For many of us, Brexit has been a crash course in the laws of trade. Arcane terminology such as free trade agreements and non-tariff barriers have entered common parlance. Even Teen Vogue has run a guide to the vocabulary to help adolescents join their parents’ dinner party rows of Leave versus Remain.
Two important ideas tend to get overlooked in the debate. Both relate to post-Brexit trade. And both offer a way for exporters to ship their goods with less fuss.
The first is a mutual recognition agreement or MRA. “It’s very hard not to make MRAs sound as dull as ditch water,” says Deloitte’s director for international trade policy Sally Jones. “But they are very important. An MRA is an agreement between two jurisdictions that they agree, in respect of what the MRA covers, from regulations to qualifications, that they trust each other’s regulators. Therefore a company only needs to meet the requirement of one to meet the requirements of the other.”
For example, the automotive sector has strict standards on safety. Car makers must pass rigorous tests. But the rules are different around the globe. The European Union has a set of tests. Australia has tests of its own. “An MRA means cars tested in Australia would be accepted as fit to sell in the EU,” says Ms Jones. “Half the admin would be stripped away.”
The EU currently has sector-specific MRAs with Australia, Canada, Israel, Japan, New Zealand, Switzerland and the United States. It is worth noting that these are distinct from free trade agreements. The EU has no free trade agreement with the United States, so there are still tariffs to be paid. But it does have, for example, a comprehensive MRA for telecommunication equipment. This slashes admin for exporters on both sides.
A concept akin, but distinct from an MRA, is that of “equivalence”. This means that the outcome of two inspection regimes is so similar that the certification can be mutually regarded as valid, or equivalent, by the other.
The difference matters. A trade deal based on equivalence is more rigid. It means less room to deviate in the future. By contrast an MRA offers a greater degree of flexibility.
When the UK leaves the EU it will lose the network of MRAs it currently enjoys. New MRAs will be signed. It is possible the deal with the EU will feature MRAs.
How will knowing this help companies? In two ways. The first is that an MRA offers a smoother path for exporters. It will take time for the UK to replace the existing free trade agreements it enjoys as an EU member. But MRAs are quicker to negotiate. British exporters may face trading on inferior trade terms than before, until deals are struck. Knowing about MRAs may offer a guide to the most opportune markets.
And another reason is to influence policy-makers. Sian Edmunds, a partner and Brexit specialist at law firm Burges Salmon, says: “The best thing companies can do is some hard lobbying. The EFRA [Environment, Food and Rural Affairs] committee has opened up an inquiry into trading arrangements for food and farming. The main thing businesses can do is to get their submissions in to committees like that.”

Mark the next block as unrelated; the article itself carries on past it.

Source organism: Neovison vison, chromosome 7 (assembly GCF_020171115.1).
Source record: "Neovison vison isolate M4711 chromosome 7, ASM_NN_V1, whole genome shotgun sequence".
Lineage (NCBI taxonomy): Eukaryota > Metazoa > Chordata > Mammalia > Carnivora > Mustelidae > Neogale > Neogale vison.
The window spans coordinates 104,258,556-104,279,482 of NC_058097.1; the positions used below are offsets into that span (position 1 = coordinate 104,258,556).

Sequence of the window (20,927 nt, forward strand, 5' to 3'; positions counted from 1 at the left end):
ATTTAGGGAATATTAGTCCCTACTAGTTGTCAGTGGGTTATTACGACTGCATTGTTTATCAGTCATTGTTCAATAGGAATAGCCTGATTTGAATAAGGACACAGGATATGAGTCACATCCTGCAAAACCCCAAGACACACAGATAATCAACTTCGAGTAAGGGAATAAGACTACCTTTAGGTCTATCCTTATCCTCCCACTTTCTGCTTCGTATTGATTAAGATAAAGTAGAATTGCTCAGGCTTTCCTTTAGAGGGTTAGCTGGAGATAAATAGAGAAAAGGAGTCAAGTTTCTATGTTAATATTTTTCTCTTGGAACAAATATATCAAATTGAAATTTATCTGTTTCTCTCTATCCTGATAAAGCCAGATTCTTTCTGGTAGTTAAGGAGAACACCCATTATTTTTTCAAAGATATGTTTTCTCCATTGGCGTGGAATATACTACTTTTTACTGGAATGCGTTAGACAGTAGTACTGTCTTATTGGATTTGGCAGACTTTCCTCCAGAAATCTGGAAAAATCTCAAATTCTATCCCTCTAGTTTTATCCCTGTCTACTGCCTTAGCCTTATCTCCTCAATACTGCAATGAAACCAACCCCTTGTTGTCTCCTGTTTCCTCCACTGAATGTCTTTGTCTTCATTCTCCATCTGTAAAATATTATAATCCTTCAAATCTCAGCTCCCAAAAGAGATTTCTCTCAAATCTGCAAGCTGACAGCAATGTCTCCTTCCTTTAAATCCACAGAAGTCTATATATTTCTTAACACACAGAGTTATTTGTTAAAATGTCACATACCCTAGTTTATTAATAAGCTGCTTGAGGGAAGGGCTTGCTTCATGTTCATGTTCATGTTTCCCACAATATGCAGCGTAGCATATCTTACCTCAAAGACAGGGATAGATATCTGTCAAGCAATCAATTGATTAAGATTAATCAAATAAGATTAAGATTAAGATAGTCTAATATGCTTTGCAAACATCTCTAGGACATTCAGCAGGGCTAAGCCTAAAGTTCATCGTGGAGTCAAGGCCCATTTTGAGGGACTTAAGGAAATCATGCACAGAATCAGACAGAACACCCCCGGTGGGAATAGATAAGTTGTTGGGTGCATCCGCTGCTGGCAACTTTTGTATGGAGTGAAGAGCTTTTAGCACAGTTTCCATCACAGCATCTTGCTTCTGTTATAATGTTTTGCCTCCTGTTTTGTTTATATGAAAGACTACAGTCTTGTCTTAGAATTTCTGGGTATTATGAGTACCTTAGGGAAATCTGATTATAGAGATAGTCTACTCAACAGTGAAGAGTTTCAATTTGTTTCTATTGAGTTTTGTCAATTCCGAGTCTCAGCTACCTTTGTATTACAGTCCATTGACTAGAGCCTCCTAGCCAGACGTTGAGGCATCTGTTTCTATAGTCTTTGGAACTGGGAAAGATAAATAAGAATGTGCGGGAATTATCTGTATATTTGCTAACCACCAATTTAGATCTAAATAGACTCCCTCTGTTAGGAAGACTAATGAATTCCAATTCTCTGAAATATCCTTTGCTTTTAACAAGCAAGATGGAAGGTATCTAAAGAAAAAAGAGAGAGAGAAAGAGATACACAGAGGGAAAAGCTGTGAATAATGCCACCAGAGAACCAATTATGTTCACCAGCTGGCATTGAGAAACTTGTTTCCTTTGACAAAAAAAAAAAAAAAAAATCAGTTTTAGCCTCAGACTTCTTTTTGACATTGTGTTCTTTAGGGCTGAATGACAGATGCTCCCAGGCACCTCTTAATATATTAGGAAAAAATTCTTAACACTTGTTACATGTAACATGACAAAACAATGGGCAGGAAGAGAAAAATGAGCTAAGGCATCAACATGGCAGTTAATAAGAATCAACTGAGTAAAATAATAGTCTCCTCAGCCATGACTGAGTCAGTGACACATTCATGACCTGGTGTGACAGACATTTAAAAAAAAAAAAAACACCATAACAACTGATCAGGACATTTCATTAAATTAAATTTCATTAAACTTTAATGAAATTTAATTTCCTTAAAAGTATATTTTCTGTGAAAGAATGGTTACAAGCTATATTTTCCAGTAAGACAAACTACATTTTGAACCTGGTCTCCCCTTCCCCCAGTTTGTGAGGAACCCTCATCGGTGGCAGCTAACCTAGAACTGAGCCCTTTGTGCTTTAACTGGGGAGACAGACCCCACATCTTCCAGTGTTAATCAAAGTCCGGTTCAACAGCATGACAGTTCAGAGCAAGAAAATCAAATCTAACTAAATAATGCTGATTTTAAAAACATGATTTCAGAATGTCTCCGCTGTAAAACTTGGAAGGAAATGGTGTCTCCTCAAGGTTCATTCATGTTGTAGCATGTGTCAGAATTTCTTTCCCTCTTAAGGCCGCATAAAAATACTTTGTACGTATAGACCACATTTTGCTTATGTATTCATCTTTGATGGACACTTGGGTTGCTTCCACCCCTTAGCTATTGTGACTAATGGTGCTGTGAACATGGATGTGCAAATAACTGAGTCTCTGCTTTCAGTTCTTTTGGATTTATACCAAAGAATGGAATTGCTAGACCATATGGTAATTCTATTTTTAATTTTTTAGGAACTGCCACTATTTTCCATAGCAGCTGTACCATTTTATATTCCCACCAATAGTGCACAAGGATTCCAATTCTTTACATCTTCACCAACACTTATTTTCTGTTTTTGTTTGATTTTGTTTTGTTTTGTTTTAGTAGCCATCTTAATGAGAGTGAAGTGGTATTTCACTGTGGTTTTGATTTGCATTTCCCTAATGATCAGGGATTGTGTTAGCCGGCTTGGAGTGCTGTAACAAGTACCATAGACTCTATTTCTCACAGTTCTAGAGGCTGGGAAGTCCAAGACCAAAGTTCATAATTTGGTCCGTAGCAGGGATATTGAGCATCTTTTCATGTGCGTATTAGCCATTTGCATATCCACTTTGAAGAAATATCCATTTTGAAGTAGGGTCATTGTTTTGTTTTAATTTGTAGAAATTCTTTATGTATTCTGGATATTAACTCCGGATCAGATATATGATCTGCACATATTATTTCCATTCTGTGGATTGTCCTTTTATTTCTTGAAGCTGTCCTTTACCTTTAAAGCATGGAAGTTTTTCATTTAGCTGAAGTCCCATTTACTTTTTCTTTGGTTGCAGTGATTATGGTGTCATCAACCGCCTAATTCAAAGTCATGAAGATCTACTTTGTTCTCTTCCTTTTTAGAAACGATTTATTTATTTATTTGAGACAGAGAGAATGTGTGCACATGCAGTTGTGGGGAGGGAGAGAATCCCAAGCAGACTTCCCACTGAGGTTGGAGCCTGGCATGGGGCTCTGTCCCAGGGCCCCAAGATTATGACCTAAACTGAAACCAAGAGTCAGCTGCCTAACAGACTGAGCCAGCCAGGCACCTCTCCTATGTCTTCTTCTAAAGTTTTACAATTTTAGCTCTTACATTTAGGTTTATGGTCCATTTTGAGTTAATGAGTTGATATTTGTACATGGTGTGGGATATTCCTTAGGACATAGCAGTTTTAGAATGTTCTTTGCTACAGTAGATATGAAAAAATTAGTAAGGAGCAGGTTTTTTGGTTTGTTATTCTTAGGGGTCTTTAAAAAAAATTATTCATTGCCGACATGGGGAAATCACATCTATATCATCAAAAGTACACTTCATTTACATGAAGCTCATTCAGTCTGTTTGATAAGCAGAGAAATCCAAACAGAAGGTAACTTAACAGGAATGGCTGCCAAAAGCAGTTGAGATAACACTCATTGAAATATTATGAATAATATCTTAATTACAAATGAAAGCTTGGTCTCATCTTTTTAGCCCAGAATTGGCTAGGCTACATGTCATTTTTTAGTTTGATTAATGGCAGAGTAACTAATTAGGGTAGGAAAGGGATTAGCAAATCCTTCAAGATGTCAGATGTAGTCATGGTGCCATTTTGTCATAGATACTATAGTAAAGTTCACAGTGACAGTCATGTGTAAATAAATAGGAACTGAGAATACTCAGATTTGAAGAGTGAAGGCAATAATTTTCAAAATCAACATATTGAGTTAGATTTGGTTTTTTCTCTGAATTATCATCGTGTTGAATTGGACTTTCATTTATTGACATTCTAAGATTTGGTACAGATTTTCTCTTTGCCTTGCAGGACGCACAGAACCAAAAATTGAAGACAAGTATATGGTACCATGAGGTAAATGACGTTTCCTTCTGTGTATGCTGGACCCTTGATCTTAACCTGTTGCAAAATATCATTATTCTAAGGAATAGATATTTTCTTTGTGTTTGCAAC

The second concept worth knowing is that of authorised economic operator or AEO. This is a certificate offering swifter movement through customs. AEOs are trusted by customs officials to meet standards of behaviour. It is an international kitemark of reliability.
Achieving AEO status is not easy. Companies must demonstrate a history of good conduct and that records are kept to a high standard. The company must be solvent for three years. Staff must be competent and qualified, though there is no formal AEO qualification in the UK. “Historically most UK companies haven’t bothered with AEO status,” says Deloitte’s Ms Jones. “This is because much of our trade is with the EU, so there is no upside. And the tests are onerous.”
If customs processes change after Brexit then AEO status may offer an improvement over standard customs procedures. Attain AEO status and leapfrog competitors through customs.
In the end it helps to know the rules of trade
As a footnote, it is worth stressing that not all export concepts are written in law. Many practices in customs patrols are informal. Oliver Everett, entrepreneur in residence at the London Business School and consultant at the Commonwealth Environment Investment Platform, says inspectors follow intuition for a great amount of the time.
“The customs guys get to know who you are and what you do. They know what is dodgy and what is not. If you are sending something not very sensitive, like shoes or garments, to the US, 99 times out of a 100 it goes through,” he says.
In the end it helps to know the rules of trade. As the informed Teen Vogue reader will tell you, knowing your MRAs from your AEOs can make life easier.